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    #1

    I'll beat you black and blue with the flat=?

    I'll beat you black and blue with the flat=?

    What does the sentence mean?

  1. Roman55's Avatar
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    #2

    Re: I'll beat you black and blue with the flat=?

    I am not a teacher.

    'The flat of' means the flat part of something, such as a hand.

    If you beat/strike someone repeatedly with the flat of your hand, or other object, they will become bruised. Bruises are black and blue in colour. Get it?

  2. bhaisahab's Avatar
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    #3

    Re: I'll beat you black and blue with the flat=?

    It means nothing as it is. It's incomplete.

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    #4

    Re: I'll beat you black and blue with the flat=?

    Polyester, please tell us where you saw 'I'll beat you black and blue with the flat=?'

    It's meaningless as written.

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    #5

    Re: I'll beat you black and blue with the flat=?

    The author is C.S Lewis.
    The book is The Voyage of the Dawn Treader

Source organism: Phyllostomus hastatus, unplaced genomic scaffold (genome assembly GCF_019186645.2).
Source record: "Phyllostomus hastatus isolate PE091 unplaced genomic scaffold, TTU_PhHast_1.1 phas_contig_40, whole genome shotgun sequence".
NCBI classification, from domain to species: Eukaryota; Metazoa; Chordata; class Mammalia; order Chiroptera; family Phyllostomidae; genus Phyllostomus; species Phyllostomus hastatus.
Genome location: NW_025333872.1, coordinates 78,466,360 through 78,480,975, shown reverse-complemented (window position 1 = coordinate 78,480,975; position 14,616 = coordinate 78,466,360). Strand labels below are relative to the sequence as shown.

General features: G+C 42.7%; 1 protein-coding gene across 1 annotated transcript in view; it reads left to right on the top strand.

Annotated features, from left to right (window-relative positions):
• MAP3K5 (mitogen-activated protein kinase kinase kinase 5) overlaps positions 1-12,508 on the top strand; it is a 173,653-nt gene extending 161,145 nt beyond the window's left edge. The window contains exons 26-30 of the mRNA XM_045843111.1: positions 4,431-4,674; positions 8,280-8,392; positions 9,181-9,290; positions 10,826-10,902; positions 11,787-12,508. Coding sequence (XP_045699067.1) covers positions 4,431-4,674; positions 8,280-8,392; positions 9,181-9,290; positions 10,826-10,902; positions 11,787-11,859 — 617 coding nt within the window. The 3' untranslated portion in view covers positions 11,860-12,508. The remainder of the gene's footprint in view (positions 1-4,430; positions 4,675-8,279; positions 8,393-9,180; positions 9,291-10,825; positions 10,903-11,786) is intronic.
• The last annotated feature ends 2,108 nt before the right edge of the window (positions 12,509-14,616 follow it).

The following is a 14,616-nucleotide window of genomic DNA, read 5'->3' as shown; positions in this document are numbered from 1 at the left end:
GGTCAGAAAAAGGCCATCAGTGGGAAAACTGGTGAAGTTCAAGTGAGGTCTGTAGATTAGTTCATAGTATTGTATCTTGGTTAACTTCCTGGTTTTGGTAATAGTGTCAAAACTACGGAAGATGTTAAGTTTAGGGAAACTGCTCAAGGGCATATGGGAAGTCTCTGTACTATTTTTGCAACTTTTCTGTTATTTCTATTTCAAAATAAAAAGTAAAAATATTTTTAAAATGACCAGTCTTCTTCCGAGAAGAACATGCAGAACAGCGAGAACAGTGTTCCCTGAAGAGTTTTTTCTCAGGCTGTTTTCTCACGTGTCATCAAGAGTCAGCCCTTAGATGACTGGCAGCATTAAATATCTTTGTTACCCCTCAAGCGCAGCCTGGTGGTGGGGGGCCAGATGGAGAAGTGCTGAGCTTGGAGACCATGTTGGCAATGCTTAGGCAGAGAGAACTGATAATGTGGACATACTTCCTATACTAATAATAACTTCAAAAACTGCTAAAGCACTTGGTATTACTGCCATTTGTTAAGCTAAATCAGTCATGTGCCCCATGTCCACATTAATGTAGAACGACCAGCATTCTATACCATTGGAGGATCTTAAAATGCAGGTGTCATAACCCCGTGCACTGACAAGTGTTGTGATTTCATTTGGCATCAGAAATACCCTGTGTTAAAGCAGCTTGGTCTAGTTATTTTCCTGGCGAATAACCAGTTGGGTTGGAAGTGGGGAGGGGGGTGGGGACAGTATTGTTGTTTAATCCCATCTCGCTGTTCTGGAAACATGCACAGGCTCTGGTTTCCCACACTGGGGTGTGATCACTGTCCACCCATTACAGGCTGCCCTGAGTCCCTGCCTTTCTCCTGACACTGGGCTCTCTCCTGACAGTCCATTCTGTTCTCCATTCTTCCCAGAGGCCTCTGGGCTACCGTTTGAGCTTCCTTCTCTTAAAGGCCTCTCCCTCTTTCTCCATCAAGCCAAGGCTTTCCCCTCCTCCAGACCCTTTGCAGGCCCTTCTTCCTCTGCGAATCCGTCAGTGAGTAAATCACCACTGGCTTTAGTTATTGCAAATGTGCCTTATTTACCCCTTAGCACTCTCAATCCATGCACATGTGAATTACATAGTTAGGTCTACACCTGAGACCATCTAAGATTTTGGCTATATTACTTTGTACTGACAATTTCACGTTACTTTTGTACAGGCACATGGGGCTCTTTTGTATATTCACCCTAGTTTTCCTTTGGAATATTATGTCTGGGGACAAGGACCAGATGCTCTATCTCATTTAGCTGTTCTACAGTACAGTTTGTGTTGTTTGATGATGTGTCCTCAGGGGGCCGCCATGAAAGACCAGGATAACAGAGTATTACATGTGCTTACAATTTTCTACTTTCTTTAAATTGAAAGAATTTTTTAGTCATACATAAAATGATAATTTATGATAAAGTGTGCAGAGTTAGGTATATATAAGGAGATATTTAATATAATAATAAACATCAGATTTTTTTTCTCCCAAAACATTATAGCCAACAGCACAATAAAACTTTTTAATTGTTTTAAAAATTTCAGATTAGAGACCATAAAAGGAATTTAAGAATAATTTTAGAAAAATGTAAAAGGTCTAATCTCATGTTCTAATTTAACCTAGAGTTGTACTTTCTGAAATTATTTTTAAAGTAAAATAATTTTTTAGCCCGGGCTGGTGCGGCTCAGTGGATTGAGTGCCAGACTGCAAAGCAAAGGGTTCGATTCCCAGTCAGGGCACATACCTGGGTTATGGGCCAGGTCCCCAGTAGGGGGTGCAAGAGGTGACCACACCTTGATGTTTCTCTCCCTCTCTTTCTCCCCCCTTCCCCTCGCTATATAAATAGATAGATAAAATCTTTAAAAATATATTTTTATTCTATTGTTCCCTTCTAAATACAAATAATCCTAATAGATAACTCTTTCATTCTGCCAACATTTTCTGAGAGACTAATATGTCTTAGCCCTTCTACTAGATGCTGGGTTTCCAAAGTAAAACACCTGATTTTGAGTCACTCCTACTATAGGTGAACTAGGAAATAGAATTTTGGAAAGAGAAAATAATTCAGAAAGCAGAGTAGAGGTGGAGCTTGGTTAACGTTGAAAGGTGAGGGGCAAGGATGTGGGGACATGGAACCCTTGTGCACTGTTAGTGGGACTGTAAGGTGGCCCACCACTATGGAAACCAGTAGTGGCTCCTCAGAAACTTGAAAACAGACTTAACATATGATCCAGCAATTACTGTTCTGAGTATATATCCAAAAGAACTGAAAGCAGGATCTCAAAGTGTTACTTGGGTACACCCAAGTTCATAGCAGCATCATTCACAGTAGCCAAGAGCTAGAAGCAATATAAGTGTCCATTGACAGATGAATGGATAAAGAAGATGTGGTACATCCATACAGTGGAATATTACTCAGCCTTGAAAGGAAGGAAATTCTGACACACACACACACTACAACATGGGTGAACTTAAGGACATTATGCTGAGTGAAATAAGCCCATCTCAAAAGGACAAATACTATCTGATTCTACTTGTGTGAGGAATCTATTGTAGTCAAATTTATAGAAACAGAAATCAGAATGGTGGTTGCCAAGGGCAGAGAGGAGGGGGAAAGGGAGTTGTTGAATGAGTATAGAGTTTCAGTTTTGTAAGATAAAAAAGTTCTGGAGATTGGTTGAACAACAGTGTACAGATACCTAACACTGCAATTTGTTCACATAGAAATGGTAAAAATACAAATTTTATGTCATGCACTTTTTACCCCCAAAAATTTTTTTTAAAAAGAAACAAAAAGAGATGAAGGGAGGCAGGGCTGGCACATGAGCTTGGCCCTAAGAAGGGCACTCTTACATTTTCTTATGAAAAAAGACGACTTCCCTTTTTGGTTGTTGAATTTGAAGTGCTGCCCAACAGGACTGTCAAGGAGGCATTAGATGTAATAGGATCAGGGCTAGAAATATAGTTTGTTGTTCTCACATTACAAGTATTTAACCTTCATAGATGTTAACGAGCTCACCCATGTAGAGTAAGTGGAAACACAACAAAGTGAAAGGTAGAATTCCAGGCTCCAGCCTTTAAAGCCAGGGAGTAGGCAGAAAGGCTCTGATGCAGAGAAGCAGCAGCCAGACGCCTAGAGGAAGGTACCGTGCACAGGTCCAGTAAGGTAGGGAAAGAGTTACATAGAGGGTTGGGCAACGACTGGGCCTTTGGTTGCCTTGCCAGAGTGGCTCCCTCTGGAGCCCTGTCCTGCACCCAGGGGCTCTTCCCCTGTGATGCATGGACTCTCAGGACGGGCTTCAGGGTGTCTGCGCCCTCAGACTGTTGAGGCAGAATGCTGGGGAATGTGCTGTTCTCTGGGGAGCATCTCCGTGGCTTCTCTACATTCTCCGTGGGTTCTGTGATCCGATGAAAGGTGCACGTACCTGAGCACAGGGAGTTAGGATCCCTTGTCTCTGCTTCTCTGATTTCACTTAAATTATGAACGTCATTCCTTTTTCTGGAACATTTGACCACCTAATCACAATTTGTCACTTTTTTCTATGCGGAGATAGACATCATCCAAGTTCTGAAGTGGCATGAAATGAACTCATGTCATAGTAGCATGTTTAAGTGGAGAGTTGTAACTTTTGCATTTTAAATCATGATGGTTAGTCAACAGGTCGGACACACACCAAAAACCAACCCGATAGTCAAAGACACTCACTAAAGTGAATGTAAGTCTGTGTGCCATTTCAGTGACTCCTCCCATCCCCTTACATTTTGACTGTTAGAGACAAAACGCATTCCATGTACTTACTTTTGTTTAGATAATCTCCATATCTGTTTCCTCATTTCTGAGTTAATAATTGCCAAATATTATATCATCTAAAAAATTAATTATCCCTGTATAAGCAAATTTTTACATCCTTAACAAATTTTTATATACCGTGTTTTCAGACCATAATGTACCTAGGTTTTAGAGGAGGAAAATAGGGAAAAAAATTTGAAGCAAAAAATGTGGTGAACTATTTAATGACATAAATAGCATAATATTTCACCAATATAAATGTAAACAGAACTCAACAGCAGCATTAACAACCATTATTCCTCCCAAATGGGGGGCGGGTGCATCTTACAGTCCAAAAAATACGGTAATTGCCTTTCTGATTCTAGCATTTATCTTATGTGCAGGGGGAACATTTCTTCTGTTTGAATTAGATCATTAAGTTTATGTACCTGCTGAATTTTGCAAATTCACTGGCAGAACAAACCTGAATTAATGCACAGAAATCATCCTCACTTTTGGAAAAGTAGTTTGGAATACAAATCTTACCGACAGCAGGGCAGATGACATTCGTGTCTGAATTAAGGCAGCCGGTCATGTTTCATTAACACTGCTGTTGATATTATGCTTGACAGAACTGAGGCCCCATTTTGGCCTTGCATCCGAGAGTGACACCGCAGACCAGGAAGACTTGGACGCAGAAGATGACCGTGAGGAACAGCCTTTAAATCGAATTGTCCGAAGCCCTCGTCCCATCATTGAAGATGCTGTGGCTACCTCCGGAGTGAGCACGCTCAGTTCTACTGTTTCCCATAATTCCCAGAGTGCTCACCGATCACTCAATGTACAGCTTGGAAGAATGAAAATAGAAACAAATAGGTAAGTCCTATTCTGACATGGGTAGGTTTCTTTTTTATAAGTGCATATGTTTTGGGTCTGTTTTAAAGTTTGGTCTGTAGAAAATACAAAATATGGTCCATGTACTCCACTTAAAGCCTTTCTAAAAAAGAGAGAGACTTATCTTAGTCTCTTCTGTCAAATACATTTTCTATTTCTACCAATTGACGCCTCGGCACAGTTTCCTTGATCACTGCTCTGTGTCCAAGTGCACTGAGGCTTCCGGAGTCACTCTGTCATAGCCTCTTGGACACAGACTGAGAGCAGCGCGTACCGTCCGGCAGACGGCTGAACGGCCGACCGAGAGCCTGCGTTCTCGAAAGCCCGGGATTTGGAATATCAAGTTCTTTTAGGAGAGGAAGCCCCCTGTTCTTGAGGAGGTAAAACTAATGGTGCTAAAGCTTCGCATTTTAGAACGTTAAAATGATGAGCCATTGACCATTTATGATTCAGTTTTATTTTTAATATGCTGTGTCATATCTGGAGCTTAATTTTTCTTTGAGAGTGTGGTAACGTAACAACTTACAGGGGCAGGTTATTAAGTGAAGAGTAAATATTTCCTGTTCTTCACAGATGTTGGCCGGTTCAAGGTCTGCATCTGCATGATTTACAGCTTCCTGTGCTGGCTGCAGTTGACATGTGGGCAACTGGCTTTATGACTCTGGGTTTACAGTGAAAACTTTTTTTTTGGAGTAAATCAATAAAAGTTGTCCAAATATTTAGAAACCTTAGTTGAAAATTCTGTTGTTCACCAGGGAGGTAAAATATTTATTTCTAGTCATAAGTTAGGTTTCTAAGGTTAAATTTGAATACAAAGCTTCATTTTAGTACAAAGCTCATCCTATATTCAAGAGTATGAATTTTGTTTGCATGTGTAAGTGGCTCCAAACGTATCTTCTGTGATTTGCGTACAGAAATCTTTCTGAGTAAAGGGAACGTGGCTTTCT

Please help.

  3. emsr2d2's Avatar
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    #6

    Re: I'll beat you black and blue with the flat=?

    Was that exactly how the sentence was written? Did it really end with "... flat=?"?
    Remember - if you don't use correct capitalisation, punctuation and spacing, anything you write will be incorrect.

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    #7

    Re: I'll beat you black and blue with the flat=?

    The full quote makes things clearer:

    “Why do you not draw your own sword, poltroon!” cheeped the Mouse. “Draw and fight or I'll beat you black and blue with the flat.” (Source)

    The mouse will beat the person not with the sharp sides of the blade but with the flat part to inflict pain but not injury.

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    #8

    Re: I'll beat you black and blue with the flat=?

    As always, complete quotes and context mean that we can actually answer the question.
    Remember - if you don't use correct capitalisation, punctuation and spacing, anything you write will be incorrect.

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    #9

    Re: I'll beat you black and blue with the flat=?

    I'm still confused.

    Is the word "flat" a adjective or verb here?

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    #10

    Re: I'll beat you black and blue with the flat=?

    It is definitely not a verb. It is functioning as a noun.

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